How Corpses Helped Shape the London Underground

I’ve had this Gizmodo article on my devices waiting to be read for some time. Now I have read it and it’s amazing. So you should too.

Some incredible stories about how bodies were (or weren’t – eww) disposed of in London over the past few hundred years, and how that influenced where and how the Underground network could be built.

It’s fascinating stuff.

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The Bastille in Cape Town review

Finally, he gets around to it – just in time for the Friday night revellers to know that they’re going to have a great time tomorrow night.

The grey clouds over the mountain disappeared and took with them any worries of rain, leaving a pretty peach sunset as support act Bed On Bricks entertained us for a good 40 minutes.

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It’s always a bit sad for support acts, but no-one goes along to see them. Still, great exposure for the Cape Town outfit who have been around for 10 years now and you probably know more of their tracks than you think.

But then, much to the delight of the screaming female hordes, Dan Smith, his grey hoodie and his hair – oh, and his three chums, of course – emerged to the theme from Twin Peaks. And even the annoying Afrikaans girl next to me shut up for a couple of seconds as they launched into a powerful rendition of Bad Blood, which set the tone nicely for the rest of the evening for the band, although sadly not for the annoying Afrikaans girl.

Each song was performed precisely, professionally, energetically and individually. No fancy segues here, we had a song, we had a break of sound and light and then we had another song. And the light show was excellent, backlit silhouettes moving purposefully around the stage, while Smith smashed drums and headbanged his way through his performance up front, with such energy that he often seemed breathless in the interludes. Still, he managed to please the audience with the usual (but honest) “most beautiful place we’ve ever played” line (Joburg, you might not get this bit) and he seemed genuinely humbled to be in SA.

Overjoyed was ruined by our irritating neighbour talking loudly about her economics book, before we moved on to The Silence (song, not annoying girl) and then into a new song, Blame, with a heavy rock’n'roll theme coupled with the almost monastic Bastille vocals. Weird, but it really works and almost had a Depeche Modey feel to it – and that’s no small compliment. Laura Palmer was followed by These Streets and then another new one: The DrawDecent stuff it was too, although Dan needs to sort his repetitive, weedy, computer-says-no “I hope you like it” introduction out.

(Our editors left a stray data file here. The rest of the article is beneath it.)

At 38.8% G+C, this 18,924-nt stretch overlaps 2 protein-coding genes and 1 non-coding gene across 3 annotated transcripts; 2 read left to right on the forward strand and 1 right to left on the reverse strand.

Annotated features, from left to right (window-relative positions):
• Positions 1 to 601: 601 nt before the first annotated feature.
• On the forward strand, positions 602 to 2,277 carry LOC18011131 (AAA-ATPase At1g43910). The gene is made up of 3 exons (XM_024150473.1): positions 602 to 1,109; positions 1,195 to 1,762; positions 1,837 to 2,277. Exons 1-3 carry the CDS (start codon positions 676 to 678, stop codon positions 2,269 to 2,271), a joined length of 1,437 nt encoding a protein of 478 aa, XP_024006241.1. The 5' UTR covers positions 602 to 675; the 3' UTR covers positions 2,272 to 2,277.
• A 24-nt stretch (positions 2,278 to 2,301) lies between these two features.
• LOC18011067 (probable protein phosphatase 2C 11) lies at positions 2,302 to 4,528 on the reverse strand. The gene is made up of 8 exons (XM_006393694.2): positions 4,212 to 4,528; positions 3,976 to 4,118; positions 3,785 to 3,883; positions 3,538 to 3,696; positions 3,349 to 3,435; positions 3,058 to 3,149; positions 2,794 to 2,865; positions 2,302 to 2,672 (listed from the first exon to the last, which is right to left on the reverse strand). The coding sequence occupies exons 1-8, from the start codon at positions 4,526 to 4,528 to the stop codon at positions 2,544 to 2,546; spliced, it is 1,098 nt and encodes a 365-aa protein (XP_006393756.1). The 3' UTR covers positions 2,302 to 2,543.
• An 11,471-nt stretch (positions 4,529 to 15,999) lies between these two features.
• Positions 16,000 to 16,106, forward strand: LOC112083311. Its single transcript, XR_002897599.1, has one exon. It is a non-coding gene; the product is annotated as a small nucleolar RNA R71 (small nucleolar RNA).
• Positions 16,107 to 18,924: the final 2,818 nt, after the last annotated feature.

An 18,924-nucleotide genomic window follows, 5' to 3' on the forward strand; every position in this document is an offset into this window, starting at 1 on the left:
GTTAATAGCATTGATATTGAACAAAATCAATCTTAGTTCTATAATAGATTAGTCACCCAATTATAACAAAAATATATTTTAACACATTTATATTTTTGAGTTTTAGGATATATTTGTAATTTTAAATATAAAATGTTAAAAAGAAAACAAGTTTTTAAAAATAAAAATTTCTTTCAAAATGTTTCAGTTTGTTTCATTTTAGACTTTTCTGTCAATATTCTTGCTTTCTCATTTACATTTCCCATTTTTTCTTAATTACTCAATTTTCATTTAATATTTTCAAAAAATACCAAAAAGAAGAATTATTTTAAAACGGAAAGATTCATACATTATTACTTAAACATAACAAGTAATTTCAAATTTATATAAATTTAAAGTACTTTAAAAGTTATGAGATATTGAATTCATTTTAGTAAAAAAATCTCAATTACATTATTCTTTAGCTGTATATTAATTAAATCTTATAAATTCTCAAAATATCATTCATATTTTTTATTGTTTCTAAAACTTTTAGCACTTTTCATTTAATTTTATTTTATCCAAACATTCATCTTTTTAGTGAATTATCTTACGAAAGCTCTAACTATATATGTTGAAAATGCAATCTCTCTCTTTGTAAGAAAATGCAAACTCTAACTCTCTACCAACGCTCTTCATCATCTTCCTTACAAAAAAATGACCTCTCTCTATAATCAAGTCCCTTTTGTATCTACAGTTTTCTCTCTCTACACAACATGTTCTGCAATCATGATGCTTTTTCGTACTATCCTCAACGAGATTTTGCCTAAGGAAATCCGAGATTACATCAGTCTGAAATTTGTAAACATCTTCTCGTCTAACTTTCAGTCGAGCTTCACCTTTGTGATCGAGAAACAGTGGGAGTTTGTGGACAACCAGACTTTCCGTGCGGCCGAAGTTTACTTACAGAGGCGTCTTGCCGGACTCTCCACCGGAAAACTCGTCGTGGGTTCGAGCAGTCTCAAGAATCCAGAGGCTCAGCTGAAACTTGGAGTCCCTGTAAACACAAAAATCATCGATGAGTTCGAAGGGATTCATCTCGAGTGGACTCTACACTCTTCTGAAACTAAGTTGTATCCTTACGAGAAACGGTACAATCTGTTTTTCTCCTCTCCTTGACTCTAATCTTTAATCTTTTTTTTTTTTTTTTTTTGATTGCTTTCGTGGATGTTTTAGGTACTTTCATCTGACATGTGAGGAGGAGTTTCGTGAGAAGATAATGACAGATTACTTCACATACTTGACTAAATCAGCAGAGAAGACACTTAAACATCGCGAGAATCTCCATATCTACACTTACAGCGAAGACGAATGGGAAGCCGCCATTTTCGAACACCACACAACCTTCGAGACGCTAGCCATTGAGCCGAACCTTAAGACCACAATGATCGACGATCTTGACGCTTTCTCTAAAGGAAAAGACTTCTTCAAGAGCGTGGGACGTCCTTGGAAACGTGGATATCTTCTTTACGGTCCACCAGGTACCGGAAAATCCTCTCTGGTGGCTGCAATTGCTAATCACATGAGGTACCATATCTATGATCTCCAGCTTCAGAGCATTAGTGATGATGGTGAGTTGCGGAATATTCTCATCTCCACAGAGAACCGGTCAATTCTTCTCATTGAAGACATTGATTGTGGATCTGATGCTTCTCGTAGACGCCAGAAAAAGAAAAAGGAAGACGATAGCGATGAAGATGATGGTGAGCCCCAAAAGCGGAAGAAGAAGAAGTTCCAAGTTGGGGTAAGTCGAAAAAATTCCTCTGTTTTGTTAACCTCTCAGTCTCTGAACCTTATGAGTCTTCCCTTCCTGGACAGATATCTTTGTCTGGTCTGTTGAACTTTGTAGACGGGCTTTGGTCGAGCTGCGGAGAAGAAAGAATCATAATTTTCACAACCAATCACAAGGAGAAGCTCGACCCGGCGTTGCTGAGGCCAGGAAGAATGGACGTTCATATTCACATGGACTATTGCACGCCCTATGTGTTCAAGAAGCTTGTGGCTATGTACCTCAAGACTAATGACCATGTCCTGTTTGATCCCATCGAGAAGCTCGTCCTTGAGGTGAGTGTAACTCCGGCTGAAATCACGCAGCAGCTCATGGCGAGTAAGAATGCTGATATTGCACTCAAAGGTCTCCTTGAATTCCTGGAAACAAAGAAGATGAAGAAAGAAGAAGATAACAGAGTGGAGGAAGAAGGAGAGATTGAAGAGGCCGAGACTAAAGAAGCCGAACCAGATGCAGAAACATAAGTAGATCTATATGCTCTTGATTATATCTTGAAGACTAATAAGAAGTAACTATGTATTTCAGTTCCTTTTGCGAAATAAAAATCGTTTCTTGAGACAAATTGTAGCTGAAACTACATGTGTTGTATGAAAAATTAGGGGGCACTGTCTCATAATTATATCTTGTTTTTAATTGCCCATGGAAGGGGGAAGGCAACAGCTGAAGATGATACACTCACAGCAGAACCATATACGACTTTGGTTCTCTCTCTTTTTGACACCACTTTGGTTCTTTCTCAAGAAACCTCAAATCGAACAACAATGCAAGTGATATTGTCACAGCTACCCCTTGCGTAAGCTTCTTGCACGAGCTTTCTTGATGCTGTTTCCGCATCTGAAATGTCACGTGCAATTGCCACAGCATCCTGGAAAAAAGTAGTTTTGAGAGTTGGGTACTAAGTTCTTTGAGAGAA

Cleverly, (because we’ve covered this issue of bands playing their established hits versus the need to showcase new music before) each new song was followed up by a couple of well-known numbers - Icarus and Flaws in this case.

And then they were off, ahead of the three song encore of the quiet Get Home (shut up, just SHUT! UP! Afrikaans girl), Of The Night - in which the audience were invited to pogo at the appropriate time and the grand finale, obviously, Pompeii.

A great night, a really professional performance and just one of those concerts when you could simply enjoy the musical genius of the guys on stage. Smith is obviously very into his music and the technology surrounding it, even more interesting when juxtaposed against the raw power of his drum beating, but the presentation of the songs was utterly flawless. It was odd, because this very clinical approach – no extra decoration or fuss – would usually have completely spoiled any gig, but here, it made perfect sense.

Bastille are a very listenable band and the new stuff shows only a very slight variation from their already established form. The next album, therefore, should be full of promise, but in the meantime, if you have a chance to see them live, do yourself a favour and get there – it’ll be well worth it.

Some very atmospheric photos here.

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Bastille at Kirstenbosch – rain free?

We’re here, and for the first time in three days, IT’S NOT RAINING! (yet)

“Grey clouds roll over the hills,
Bringing darkness from above”

Bring on the music.

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Ben’s plea

Bless him. It’s great, genuine, heartfelt writing, it makes perfect sense and it will fall upon a 4 million deaf ears.

What is it? It’s Ben Trovato’s unusually sincere plea to white South Africans to reach out and take part in a nation-building exercise born out of the death of Nelson Mandela. Because:

Madiba’s death has, ironically, recharged our desolate souls. I have never seen so many pictures of white people crying over something that isn’t related to rugby. That must mean something.

Like I said, it really is beautifully written. Go and read it.
It’s just a shame that no-one will take any notice of it.

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Storm surge at Port St Mary

Port St Mary has been hit by another storm surge today. This photo in from my brother:


The breakwater is certainly doing its job in the background, while in the foreground, there’s a jetty that’s actually not there at the moment because it’s underwater.


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